Imager 205 uses any combination of visible or near-visible imaging technology. A thermal imager is suitable for detecting sky versus other obstructions. Whether visible-light imaging or thermal imaging, or both, is preferable can depend on a variety of factors including cost, relative sensitivity to surrounding environmental conditions, and image-processing complexity. A visible-light camera, which can be tuned to be sensitive to one or more narrow bands of the visible spectrum, may be better at detecting a full sun disk or warm pockets of atmosphere on a cold day, conditions which may be more difficult to distinguish using thermal images. Visible-light images may be more easily interpreted than thermal images during transition from night to day and from day to night. Visible-light images may be more easily interpreted than thermal images created with rain droplets on the imaging optics, though suitable optical surface coatings can decrease surface tension of water on the optics and thus mitigate image-processing issues related to water droplets. Thermal imaging may allow simpler image processing than visible-light images. However, knowledge of local position and time of day (from the GNSS receiver) and the sun's computed or estimated position in the sky can mitigate some of the image processing issues. Imager 205 can be, for example, a conventional camera such as a digital camera having an image sensor responsive to light waves over one or more visible and/or invisible frequency bands and producing a digital image file for each image frame. Visible-wavelength digital camera can be used, as can thermographic infrared imaging cameras. Such cameras are commercially available from a variety of sources.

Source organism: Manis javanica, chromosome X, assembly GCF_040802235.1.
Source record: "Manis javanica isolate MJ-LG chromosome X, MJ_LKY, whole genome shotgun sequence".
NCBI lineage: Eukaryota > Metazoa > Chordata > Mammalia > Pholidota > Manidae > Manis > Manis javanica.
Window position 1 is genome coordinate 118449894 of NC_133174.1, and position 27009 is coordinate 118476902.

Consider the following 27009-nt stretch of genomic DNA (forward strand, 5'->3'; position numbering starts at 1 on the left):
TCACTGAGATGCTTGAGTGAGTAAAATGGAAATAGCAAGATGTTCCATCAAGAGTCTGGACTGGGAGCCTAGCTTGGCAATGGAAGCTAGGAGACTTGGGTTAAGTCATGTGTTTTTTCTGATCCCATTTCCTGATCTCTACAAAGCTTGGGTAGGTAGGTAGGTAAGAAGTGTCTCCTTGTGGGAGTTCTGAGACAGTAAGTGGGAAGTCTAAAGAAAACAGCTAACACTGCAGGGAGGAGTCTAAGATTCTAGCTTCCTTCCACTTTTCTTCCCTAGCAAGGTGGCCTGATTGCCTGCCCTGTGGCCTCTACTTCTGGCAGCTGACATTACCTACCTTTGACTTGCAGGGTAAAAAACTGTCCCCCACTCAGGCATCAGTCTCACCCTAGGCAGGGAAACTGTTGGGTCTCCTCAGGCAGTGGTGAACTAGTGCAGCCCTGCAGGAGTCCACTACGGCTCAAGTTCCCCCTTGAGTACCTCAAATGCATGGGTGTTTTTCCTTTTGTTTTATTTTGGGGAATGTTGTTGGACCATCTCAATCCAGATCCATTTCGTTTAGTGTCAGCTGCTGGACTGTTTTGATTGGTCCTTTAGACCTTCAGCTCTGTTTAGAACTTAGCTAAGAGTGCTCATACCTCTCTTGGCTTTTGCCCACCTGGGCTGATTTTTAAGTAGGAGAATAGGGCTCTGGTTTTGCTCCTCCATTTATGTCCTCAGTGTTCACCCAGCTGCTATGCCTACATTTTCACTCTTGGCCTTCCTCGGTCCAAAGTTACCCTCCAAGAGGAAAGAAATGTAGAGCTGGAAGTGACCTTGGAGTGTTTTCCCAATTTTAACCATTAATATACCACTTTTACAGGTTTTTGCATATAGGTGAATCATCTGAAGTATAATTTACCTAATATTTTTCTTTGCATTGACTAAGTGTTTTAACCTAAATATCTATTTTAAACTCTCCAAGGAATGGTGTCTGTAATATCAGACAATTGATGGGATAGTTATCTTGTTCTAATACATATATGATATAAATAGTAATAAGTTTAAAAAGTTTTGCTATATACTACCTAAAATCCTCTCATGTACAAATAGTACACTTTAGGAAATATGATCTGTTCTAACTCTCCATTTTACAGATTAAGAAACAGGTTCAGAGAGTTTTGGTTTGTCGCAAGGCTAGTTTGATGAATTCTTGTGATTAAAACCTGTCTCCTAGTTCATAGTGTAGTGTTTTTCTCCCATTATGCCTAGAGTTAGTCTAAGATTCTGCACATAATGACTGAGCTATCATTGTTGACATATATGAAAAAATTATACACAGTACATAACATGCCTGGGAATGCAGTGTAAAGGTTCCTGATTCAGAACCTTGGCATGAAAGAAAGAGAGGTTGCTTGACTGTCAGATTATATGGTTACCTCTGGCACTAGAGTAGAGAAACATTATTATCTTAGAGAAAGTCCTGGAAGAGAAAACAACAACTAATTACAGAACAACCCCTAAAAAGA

Optics 210 can be a wide-angle lens, a hemispherical fish-eye lens, a panoramic imaging lens (examples are described in U.S. Pat. Nos. 5,473,474 and 6,646,818 and elsewhere), a catadioptric lens assembly or other optics having a wide field of view. A panoramic imaging lens, for example as commercially available from the 0-360.com division of Bellissimo, Inc., Carson City, Nev. USA, may also be used where the overhead view is assumed to be unobstructed.